How to Choose the Best Charcoal for Your Summer BBQs

Summer Grilling Tips from Charcoal Experts

Summer BBQ Tips: How to Use a Charcoal BBQ Like a Chef.

The weather’s warming up and the skies are free of clouds. It’s barbecue season.

In the UK we take any excuse for a chargrilled burger in the back garden, with friends and family coming together to make the most of summer. Get the paddling pool out and stock up on BBQ charcoal as the UK prepares for summer. Everyone loves a barbecue, a chance to get friends and family together, share great food and spend some quality time in the sun, but how do you get a great cook on a charcoal BBQ?

What Is Charcoal Exactly?

Charcoal is a fuel product that is made by heating wood pieces in a low-oxygen environment. This burns off volatile compounds in the wood such as hydrogen and water, leaving behind pure carbon.


Read more about the process of charcoal manufacture or how charcoal is made on our blog.


Tips For Cooking on a Charcoal BBQ:

We’ve gathered the best expert advice from around the internet to help you learn the right way to cook on charcoal.

Get the right kind of charcoal

While most charcoal available for cooking is in briquette form, this is not the best to use as it is made by mixing charcoal dust with additives such as sawdust and chemical lighting agents. These impurities can ruin the flavour of your barbecue cooking.

Instead, we recommend choosing lump-wood charcoal, which is the most natural form, consisting of wood-shaped pieces that have been burned in a low-oxygen environment such as a kiln. 

You should choose a bag with large pieces, as too many small, pea-sized coals and too much charcoal dust cause issues with airflow, making it difficult to get the right heat for cooking.

Look for charcoal with no additives or coating, as these also leave a chemical flavour on the food. You can order restaurant-grade lump wood charcoal from Charles Swann.

Light it in a Charcoal Chimney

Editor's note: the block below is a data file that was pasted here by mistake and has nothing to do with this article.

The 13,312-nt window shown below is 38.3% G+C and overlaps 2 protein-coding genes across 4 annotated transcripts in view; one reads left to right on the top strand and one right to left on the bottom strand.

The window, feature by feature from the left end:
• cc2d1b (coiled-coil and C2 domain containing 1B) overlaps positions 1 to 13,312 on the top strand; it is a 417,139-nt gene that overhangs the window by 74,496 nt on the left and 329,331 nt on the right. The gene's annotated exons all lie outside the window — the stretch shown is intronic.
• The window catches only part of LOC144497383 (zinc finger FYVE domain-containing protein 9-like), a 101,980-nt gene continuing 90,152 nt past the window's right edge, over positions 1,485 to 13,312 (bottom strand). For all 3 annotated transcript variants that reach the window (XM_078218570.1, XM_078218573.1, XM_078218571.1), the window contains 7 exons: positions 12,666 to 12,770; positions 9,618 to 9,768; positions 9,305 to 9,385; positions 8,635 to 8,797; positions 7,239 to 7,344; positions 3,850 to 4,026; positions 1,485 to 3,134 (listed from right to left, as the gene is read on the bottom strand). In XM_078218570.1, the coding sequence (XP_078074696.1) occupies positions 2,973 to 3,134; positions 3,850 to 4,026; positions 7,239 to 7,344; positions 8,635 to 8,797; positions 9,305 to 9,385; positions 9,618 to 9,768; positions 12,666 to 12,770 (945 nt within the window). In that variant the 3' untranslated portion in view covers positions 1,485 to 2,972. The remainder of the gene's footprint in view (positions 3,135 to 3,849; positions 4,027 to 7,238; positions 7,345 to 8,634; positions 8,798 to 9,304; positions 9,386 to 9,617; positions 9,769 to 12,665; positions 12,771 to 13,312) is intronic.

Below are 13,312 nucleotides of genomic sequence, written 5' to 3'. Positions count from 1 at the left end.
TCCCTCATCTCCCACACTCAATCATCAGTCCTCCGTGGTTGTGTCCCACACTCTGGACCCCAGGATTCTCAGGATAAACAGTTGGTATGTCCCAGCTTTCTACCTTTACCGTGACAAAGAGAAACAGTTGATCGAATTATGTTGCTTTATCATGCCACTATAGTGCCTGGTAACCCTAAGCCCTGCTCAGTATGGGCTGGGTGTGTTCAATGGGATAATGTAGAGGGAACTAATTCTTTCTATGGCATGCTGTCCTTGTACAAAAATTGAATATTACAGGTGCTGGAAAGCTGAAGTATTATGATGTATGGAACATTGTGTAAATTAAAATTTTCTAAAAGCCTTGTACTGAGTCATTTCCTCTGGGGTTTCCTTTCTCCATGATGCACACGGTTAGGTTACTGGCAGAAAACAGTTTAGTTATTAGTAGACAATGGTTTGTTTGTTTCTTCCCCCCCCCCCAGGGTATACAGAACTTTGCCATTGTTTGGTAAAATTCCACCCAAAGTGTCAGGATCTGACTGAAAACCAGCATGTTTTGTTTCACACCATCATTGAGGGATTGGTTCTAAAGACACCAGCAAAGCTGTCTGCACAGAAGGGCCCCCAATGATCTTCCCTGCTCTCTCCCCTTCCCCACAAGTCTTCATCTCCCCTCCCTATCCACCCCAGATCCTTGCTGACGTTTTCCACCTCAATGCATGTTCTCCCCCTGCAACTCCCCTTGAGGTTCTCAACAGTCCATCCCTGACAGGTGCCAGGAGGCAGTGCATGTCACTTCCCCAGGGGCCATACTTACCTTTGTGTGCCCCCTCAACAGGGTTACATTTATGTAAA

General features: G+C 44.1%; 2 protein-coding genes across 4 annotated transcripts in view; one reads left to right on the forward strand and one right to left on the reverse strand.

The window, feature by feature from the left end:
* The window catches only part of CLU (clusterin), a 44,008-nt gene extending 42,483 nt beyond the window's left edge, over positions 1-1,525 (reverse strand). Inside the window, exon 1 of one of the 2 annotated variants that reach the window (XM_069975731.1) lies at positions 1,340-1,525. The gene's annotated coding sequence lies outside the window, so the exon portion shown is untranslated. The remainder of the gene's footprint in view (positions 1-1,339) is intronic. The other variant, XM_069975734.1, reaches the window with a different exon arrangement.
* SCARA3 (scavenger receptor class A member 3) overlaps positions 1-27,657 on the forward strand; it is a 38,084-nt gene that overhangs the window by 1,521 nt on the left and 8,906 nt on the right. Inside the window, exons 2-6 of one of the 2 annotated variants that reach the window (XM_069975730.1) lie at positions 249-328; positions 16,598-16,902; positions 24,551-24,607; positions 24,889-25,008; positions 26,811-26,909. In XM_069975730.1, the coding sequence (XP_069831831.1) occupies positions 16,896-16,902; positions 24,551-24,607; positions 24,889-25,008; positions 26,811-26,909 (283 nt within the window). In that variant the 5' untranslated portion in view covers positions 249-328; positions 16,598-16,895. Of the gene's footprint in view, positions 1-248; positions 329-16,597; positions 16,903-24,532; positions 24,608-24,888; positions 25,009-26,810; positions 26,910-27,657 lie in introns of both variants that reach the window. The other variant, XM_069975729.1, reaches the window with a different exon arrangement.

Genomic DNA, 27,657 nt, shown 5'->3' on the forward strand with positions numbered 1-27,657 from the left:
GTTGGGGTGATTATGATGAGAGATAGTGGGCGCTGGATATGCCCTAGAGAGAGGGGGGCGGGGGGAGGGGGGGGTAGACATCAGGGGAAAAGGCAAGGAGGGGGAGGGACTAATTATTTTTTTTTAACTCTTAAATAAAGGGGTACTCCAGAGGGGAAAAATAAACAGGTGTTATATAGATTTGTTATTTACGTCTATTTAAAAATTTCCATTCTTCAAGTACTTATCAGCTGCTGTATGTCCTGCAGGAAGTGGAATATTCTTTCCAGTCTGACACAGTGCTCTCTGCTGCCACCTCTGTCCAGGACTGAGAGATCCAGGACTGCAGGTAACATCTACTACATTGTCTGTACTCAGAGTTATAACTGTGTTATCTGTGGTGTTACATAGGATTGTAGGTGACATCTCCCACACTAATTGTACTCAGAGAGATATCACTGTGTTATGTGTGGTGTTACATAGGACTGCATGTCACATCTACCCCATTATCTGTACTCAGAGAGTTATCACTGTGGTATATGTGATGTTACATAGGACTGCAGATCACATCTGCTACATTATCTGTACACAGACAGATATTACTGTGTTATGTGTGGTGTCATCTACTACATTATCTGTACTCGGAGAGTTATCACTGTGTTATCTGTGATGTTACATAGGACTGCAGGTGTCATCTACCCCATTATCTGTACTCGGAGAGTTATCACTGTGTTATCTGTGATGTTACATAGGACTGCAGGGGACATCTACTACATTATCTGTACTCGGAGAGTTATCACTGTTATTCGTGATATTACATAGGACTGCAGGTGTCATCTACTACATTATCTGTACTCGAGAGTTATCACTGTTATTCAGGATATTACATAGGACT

Lighting a charcoal barbecue can be challenging, as the charcoal needs to be heated to a particular temperature before it ignites. While some people will recommend using lighter fluid to get things going, this isn’t the best idea for cooking on charcoal, as the fumes can influence the flavour.

The most popular way to light a charcoal barbecue is to use a chimney starter. This is a metal cylinder with a grate halfway up which you can use to get charcoals up to temperature before pouring them into the barbecue grill. The bottom compartment contains crumpled paper, kindling or firestarters, and the charcoal goes in the top compartment.

Chimney starters are a valuable tool to keep on hand, and more efficient than other methods, providing consistent heat distribution and a narrow channel for airflow, so your charcoal ignites quickly. 

How to light a charcoal chimney starter:

  1. Oil 2-3 sheets of newspaper with a small amount of neutral oil, such as vegetable oil. Just 1 teaspoon will help the paper burn longer, heating your charcoals. Put the paper into the bottom compartment of the chimney and close the grate.
  2. Put the chimney on top of the barbecue and fill it with charcoal. The coals will settle and get lower in the chimney as they ignite.
  3. Use a stick lighter or long match to light the newspaper through the holes in the chimney’s base. You can light it in a few places to get an even burn right from the start.
  4. The paper will burn and start to ignite the charcoal. Wait until all of the charcoal is lit and turning white with heat before pouring it into the barbecue. This may take up to 20 minutes.